I would like to talk about a couple different techniques on fishing a mossy pond for largemouth bass. First of all, there is usually a lot of clutter and the fishing will be a waste of your time without a descent casting skills. With that being said, mossy water can be a very effective environment for reeling in the prized largemouth many fisherman continue to search.
Recently my brother Jayce and I attempted a newly discovered moss-covered pond. If you’ve never tried fishing moss-covered water, the moss tends to gather along the banks and float throughout the pond until it reaches an obstacle or shallow water to delay the drift. This particular pond we fished with spinner baits of every kind to try to maneuver around the nasty mossy mess. As another option, I’ve also heard that top water plugs work splendidly in this type of environment, especially at sunset/sunrise, when the water’s the calmest. After many failed casts and an assortment of spinners, plastic worms, and divers we found a lure that was seemed to be favorite of the spot.
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A mid-sized mepps black and Chartreuse rooster tail. I have usually had good luck with any type of mepps rooster tail and it has been my go to lure on many occasions. The type of spinning action produced by these lures is by far superior to any other brand I’ve used in the past. When casting into the open areas of the pond, be careful not to let it sink too deep, otherwise all you will have is a big mess of moss to clean off your lure. After a few casts we had a strike! A mid-size largemouth, maybe a foot long, possibly a pound in weight. Not much, but at least we knew they were striking.
We discovered a successful lure so then all we needed to do was to thoroughly work the pond, testing the waters for more productive hot spots. Because the deeper end of the pond is the side where the bank is the highest, we shifted around to a less shallow area to allow for better access to the water. Before too long I was in the water trying to wrench free a 4-5 lb bass from the mossy wall in front of it. Again, the moss is very time consuming and can be tiresome, but if approached in the right manner can be an effective tool for catching fish.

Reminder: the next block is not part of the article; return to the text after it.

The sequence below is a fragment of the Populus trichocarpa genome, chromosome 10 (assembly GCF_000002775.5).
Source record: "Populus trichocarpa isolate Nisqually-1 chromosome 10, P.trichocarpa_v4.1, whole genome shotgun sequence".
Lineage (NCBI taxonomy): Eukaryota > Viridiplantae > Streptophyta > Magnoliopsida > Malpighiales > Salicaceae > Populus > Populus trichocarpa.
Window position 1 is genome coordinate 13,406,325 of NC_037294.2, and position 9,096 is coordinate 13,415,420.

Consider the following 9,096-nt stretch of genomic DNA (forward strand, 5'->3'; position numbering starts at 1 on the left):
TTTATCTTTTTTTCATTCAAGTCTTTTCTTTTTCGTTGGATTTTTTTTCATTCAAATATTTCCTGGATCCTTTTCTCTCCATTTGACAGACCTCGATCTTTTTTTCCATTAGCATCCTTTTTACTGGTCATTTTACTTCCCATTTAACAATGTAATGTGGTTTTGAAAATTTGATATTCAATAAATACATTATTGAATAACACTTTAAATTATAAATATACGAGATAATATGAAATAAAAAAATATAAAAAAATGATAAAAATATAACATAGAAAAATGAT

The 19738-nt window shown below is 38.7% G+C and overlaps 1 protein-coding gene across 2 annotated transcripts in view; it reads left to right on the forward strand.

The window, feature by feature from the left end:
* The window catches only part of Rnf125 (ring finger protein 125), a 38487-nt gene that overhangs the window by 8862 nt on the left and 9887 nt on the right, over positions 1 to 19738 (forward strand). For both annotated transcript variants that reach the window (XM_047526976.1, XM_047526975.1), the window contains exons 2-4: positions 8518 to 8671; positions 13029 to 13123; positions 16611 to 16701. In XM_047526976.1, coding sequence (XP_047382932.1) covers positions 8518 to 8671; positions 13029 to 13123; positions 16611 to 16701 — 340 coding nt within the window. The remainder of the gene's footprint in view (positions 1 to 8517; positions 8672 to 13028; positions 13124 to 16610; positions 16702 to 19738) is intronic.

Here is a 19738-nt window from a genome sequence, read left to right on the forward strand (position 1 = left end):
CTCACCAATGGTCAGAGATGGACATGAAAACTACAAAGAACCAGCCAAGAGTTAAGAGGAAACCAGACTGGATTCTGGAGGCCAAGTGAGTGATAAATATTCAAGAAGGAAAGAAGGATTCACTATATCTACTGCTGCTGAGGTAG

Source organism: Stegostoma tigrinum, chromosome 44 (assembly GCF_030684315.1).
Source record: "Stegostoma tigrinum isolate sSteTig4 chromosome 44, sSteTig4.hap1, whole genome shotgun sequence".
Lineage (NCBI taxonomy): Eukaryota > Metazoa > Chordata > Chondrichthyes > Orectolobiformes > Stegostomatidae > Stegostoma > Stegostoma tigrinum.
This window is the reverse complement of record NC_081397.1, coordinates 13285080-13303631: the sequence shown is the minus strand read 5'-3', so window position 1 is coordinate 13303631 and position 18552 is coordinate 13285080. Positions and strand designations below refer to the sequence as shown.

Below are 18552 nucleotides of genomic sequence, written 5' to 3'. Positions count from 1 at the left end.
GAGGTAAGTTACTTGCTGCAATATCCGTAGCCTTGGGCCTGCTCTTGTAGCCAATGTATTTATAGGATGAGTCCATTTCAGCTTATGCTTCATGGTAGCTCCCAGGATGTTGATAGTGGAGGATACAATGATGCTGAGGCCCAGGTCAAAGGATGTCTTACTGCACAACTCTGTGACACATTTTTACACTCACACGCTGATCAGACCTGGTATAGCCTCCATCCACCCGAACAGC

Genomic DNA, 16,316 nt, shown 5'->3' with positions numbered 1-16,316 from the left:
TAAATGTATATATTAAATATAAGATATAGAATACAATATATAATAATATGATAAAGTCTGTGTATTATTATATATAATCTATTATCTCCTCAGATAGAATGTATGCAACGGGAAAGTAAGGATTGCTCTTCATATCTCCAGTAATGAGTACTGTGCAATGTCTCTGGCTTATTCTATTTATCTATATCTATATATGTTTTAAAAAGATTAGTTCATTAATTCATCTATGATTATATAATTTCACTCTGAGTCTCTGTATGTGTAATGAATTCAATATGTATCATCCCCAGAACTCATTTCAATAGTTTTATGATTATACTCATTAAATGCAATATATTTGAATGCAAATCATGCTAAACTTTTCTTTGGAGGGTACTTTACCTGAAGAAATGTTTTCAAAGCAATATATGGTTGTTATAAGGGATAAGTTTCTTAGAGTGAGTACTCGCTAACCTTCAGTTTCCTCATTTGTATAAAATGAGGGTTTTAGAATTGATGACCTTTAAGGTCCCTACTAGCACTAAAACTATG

After stringing the first fish we continued to maneuver around the pond, trying not to fish for too long in one place. Although it is probable and very likely you’ll find a place where more than one fish can be pulled out, usually a nest or feeding area. We caught five from the same side of the pond. It is in my opinion a much better idea to frequently change your fishing area, so as not to spook the fish. Casting to the outside of the wall of moss along the bank and reeling horizontally to the wall is a good way as well to get your lure spotted! Just remember, when fishing in a moss filled pond, you must keep your rod up and keep your lure on the top layer of water so to not get hung up in the mess.
The fish hit the lure the most when I casted into an open spot and immediately began reeling as soon as the lure hit the water. I would watch the line and keep my rod up focused on the small wake made by my spinner in using this to maintain the same depth. By keeping the shallow depth consistent, it makes the spinner more enticing for the fish. Remember also, if your lure is too shallow it will not spin. Too deep and you’re wasting time picking moss off your lure.
At the end of the day we had caught 10-15 bass! We kept the 8 larger fish to eat. The weight of the fish was on average at least 4-5lbs a piece, but I’ll let you be the judge on that.